I hope that, through the creation of this foundation, I can continue the essence of my family—always giving.
Mamta Sadanah Swaroop, MD FACS FICS FAIM
Letter from my Massi.
My dearest Mumi
Love, I know you are a big doctor now. When you start as a full doctor and have lots of money, remember me and help those who need to be helped—may be poor or physically handicapped. God is always with you and you will always be helped by Him.
Lots of love & kisses
My Family, My Inspiration
Happiness is when what you think, what you say, and what you do are in harmony.
Pushpa Sadanah Swaroop
My mother is one of the strongest women I have EVER met. She lost her mother as a teenager and my Massi became her maternal figure. She is, indeed, a force to reckon with. An oncologist by training in India, she went on to move to London alone, as a single Indian woman to continue her training in one of the first classes of nuclear medicine at the Royal Marsden Hospital Chelsey, London. There, she continued to break barriers by falling in love with and then eventually marrying a younger man of another religion and caste. She then supported her husband when he decided to move to the USA instead of returning to India, where she had planned to start and head a nuclear medicine department. She started fresh in Houston, Texas. She took a selfless path—instead of splitting the family and redoing her residency, she took a professorship in Anatomy and Physiology that gave her the flexibility to care for me and still participate in some way in the field she loved. She befriended women who were battered by their husbands. She empowered these women and supported them in the manner that they needed. My mom continued in her father’s and sister’s footsteps, caring for people who came into her life.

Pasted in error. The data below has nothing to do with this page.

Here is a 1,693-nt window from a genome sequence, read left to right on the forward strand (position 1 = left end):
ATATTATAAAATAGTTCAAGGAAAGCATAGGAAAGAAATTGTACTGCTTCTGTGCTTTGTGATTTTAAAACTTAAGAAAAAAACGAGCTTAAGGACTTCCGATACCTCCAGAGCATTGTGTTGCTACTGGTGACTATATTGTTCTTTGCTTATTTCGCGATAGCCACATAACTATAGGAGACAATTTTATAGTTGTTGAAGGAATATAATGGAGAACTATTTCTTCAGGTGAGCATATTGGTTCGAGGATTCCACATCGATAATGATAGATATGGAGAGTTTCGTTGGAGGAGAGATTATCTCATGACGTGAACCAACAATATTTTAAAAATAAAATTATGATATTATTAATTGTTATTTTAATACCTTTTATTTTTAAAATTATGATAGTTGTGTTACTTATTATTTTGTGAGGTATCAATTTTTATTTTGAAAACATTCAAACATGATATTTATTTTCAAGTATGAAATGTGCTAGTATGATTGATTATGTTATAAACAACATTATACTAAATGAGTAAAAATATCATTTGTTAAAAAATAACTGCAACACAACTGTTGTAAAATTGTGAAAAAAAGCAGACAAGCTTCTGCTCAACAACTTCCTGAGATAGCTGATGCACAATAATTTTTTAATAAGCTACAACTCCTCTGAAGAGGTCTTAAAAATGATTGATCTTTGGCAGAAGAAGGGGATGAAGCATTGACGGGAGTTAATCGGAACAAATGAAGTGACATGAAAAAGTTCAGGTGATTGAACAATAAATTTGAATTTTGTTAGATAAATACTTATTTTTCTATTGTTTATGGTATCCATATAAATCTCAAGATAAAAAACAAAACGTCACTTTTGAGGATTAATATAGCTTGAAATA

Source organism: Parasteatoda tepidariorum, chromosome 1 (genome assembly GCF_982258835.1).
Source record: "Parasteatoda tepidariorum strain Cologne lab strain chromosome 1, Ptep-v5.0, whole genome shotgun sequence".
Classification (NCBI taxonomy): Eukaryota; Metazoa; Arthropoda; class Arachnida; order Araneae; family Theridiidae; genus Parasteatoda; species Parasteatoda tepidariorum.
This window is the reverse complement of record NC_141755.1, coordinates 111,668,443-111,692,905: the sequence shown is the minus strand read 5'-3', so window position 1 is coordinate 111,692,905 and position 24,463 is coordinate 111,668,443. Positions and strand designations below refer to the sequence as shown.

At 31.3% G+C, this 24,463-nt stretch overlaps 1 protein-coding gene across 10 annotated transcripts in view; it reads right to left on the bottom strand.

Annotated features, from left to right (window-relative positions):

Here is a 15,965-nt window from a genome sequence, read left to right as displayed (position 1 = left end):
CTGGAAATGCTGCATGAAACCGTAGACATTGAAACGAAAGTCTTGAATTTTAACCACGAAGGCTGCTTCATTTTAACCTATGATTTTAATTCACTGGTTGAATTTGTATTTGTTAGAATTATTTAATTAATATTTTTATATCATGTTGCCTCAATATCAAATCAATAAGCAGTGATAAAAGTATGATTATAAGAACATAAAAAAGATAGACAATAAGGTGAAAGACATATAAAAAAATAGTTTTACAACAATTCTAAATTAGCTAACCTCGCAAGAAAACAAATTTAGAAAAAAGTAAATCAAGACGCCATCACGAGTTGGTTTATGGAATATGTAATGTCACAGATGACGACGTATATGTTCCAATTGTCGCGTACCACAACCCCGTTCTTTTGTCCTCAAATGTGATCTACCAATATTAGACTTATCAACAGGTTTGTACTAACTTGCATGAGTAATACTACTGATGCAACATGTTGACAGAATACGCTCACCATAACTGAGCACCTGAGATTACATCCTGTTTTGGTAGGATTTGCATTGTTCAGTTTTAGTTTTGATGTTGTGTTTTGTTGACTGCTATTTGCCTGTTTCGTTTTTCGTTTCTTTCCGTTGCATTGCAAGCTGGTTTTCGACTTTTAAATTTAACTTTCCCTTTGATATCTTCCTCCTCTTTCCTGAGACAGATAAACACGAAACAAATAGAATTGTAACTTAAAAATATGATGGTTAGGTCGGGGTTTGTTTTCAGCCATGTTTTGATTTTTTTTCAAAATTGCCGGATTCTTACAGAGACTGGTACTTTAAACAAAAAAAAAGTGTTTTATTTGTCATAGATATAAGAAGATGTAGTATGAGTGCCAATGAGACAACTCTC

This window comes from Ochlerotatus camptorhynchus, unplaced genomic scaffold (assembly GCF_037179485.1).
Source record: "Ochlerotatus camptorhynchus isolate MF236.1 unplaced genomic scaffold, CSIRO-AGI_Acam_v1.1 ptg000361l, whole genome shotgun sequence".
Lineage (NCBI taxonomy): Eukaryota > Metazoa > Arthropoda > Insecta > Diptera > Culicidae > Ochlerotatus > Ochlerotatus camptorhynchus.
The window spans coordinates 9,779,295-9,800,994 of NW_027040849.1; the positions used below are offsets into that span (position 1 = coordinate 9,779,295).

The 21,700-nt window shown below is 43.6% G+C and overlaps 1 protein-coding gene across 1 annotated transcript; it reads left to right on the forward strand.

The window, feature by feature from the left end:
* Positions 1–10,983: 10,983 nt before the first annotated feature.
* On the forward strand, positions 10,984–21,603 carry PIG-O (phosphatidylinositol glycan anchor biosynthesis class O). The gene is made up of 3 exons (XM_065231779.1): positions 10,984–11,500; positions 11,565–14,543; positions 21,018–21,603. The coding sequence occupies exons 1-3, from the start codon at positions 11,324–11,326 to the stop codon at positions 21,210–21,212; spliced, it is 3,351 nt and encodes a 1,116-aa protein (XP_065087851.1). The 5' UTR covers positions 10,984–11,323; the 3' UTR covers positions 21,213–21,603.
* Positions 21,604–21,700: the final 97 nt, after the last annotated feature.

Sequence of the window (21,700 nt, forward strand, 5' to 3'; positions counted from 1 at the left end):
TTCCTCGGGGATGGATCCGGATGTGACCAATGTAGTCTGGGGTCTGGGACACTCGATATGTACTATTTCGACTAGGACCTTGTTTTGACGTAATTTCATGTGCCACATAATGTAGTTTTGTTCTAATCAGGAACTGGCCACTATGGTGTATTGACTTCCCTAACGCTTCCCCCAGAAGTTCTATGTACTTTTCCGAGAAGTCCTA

Sardar Jagat Singh Sadanah
My Maternal Grandfather
From stories told to me by my Massi (maternal aunt) and my mother when I was a child, I know that my grandfather was a successful businessman. According to the stories, my grandfather had a habit of going for walks with his cane in hand, mustache glistening, and pocket watch wound and precise. If he met a beggar who hadn’t eaten, he would bring them to the house and have them fed. This would infuriate my maternal grandmother, and yet made her smile. She would say, “You can’t bring so many strangers into the house.”